As you may know, Kate supports the concept of document variables, also known as modelines. In short, document variables can be used to set Kate settings local to a file. For instance, this is useful for settings specific indenter options than the ones defined in Kate’s settings dialog. Assume you work on two projects, the first indents with spaces and the second with tabs, then you can simply add a modeline that contains the specific document variables that set the specific indentation properties.
While the concept is very mighty, it is not intuitive to use: You have to know the exact syntax and correct varialbes and their valid values.
To improve this for the next KDE release (v4.8?), Kate gained a variable / modeline editor this week:
If you click the Edit button, a list view pops up showing all valid document variables with the valid values. Right now, this editor is included only in the “Modes & Filetypes” config page. However, the idea is to support it in the context menu over a Kate modeline in the text editor area as well.
The new code folding is taking shape. Actually it is implemented. 🙂
The next step will be testing it (and debugging, if necessary) and implementing some new features.
Also there are some keyboard shortcuts that didn’t worked so well on the previous version and they need to be fixed too.
If you want to help us with the testing, you can download my clone and play a little with code folding. Also, if you have some ideas about the new features that Kate’s folding should have, let me know. If it is possible and there is time, they will be implemented.
Now that the next version of the KDE platform is branched, it’s time to have a look at all the changes in Kate in KDE 4.7.
Current State of Kate
- In KDE 4.6, we replaced the document list by the new File Tree. We got relatively few critical reports, meaning that the file tree seems to work pretty well for the majority.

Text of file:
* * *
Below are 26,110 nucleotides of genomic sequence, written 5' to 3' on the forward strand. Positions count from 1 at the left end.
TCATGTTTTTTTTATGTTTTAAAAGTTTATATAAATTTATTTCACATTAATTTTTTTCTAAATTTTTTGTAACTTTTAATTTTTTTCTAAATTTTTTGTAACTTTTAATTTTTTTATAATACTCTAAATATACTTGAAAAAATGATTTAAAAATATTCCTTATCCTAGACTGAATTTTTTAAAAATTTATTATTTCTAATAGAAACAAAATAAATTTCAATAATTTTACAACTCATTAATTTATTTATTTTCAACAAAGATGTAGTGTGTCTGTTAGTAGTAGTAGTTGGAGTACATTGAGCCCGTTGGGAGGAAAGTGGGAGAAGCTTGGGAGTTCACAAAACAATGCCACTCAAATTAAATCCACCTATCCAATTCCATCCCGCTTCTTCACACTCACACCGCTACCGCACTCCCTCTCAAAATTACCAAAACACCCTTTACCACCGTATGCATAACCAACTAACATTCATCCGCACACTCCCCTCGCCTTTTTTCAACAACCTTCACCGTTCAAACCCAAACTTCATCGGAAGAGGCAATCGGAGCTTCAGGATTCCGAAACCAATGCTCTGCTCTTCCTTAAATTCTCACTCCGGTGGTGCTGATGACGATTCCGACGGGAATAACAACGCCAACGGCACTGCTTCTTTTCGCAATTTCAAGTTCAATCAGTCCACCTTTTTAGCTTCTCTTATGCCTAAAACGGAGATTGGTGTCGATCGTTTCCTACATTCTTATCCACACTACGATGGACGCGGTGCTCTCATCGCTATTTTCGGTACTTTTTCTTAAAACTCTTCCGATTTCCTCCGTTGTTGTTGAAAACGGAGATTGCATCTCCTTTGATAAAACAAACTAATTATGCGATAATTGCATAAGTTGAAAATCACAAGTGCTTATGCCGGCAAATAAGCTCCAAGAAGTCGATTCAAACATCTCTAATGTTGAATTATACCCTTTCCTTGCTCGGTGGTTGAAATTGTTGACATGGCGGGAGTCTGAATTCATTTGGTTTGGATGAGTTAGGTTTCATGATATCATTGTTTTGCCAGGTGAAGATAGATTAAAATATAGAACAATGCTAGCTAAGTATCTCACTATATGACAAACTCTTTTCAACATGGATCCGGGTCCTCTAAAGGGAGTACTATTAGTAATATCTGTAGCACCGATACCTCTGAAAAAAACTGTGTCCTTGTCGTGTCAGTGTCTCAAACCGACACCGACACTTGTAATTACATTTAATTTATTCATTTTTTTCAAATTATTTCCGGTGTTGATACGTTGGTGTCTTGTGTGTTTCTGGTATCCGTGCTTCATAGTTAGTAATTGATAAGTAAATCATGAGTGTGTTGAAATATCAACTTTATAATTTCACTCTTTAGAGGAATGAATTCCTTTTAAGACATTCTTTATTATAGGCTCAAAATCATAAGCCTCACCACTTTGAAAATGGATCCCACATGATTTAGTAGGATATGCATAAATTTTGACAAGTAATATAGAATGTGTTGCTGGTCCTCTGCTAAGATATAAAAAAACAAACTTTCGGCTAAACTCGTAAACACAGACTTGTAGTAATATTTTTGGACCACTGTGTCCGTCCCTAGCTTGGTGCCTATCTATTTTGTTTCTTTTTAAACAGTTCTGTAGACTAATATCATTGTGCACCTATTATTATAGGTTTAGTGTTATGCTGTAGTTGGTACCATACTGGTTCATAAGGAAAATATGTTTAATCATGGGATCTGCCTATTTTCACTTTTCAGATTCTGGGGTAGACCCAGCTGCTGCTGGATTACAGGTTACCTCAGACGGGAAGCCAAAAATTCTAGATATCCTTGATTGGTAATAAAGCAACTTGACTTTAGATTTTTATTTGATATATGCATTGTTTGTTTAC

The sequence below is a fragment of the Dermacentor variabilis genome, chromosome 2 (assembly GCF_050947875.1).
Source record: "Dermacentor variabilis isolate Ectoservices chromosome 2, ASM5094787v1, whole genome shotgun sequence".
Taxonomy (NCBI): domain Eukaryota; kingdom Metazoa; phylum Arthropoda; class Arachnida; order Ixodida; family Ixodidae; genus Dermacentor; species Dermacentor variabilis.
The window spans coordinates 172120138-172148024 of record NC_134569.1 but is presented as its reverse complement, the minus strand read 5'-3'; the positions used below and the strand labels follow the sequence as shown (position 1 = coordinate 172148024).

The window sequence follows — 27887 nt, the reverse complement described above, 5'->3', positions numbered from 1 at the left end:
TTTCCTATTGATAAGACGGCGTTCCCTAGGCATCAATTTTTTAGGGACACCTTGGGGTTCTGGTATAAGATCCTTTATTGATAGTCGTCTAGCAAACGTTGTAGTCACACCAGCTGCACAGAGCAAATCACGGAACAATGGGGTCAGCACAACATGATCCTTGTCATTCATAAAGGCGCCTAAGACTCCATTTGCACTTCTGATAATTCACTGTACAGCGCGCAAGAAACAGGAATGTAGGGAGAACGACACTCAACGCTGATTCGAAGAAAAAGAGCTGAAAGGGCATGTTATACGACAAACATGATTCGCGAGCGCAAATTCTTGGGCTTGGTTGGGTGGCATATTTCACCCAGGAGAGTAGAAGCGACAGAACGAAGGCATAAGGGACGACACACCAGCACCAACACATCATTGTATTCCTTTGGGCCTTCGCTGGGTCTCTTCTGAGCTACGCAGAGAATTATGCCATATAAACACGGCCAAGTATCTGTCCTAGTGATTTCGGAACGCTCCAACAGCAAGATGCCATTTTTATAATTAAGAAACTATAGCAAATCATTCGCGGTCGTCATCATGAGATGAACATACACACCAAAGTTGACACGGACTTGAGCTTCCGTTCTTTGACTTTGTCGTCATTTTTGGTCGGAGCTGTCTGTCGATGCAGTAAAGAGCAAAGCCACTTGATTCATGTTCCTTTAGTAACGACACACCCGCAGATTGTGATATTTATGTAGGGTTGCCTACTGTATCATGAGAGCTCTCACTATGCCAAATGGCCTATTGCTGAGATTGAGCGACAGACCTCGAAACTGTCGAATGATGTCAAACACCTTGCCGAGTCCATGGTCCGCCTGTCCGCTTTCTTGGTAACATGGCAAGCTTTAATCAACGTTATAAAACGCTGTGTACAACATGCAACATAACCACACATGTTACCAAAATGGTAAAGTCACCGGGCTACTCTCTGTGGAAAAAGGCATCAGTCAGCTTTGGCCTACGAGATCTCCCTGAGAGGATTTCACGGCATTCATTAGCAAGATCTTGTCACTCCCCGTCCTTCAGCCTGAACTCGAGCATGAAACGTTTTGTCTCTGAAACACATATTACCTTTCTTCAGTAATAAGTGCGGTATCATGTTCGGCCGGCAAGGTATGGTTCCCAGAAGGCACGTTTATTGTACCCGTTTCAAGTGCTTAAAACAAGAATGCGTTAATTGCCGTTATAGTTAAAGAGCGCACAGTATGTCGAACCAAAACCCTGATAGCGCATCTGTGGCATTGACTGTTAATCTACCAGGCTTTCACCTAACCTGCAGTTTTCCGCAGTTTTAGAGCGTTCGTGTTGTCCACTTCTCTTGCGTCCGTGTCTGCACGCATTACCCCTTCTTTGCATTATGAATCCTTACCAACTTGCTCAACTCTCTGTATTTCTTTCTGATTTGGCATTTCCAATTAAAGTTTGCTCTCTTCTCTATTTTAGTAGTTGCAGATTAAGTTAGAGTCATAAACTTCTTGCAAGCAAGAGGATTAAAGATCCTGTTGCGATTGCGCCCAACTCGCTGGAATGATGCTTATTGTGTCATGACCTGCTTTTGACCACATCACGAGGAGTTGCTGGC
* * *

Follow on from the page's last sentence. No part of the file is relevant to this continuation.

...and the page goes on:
- Kate has two GSoC projects at the moment: Rewrite of the code folding, and Improving Kate’s vi mode. The work done in both projects will be available in KDE 4.8, so we are already working on the next major KDE release.
- About 6 Kate developers are present at the annual KDE conference.
- A year ago, the Kate homepage was redesigned. Looking back the last year, we can say that this has been a success.
Just in case you missed it: you can read about Kate’s state 6 months ago here.
I bring good news about Kate’s folding today. The algorithm was implemented and tested successfully. 😉
As I mentioned in the previous article, I implemented it in a new (simpler) project. It is a Qt project (developed using Qt Creator) and you can find it in my Kate clone, “tree_alg” folder.
Actually, I have implemented two folding algorithms: one that uses a tree that changes itself dynamically whenever you insert or delete a node, and one based on stack that rebuilds the entire folding tree whenever you insert or delete a node. I needed two algorithms because I wanted to implement an automatic testing mechanism and for that I needed a way to test the output. The second algorithm was easier to be implemented and it was very stable (bug-less) from the beginning, so it was great to use it for my testing.
The automatic testing proved to be a success. I hope I found all the bugs, but I would like to invite you to download the project and to play a little with this application. If you do find any bugs, please send the history files on the mailing list and I will fix them. About these history files, when you save the history two files will be created. E.g.: if you save your history in a file called “history_1”, then you will have (in the same directory) a file called “history_1” and a file called “history_1_moves”. Please send them both if you notice any bug. It will make my debugging much easier.
My next move is to integrate this tree folding algorithm into Kate’s folding. For this part, I will have to finish an undone job from a previous week (rewrite the interface and the update methods) and add the algorithm I have just implemented.
I think that in ten days at most we will have a new code folding for c style languages. 🙂
All the best,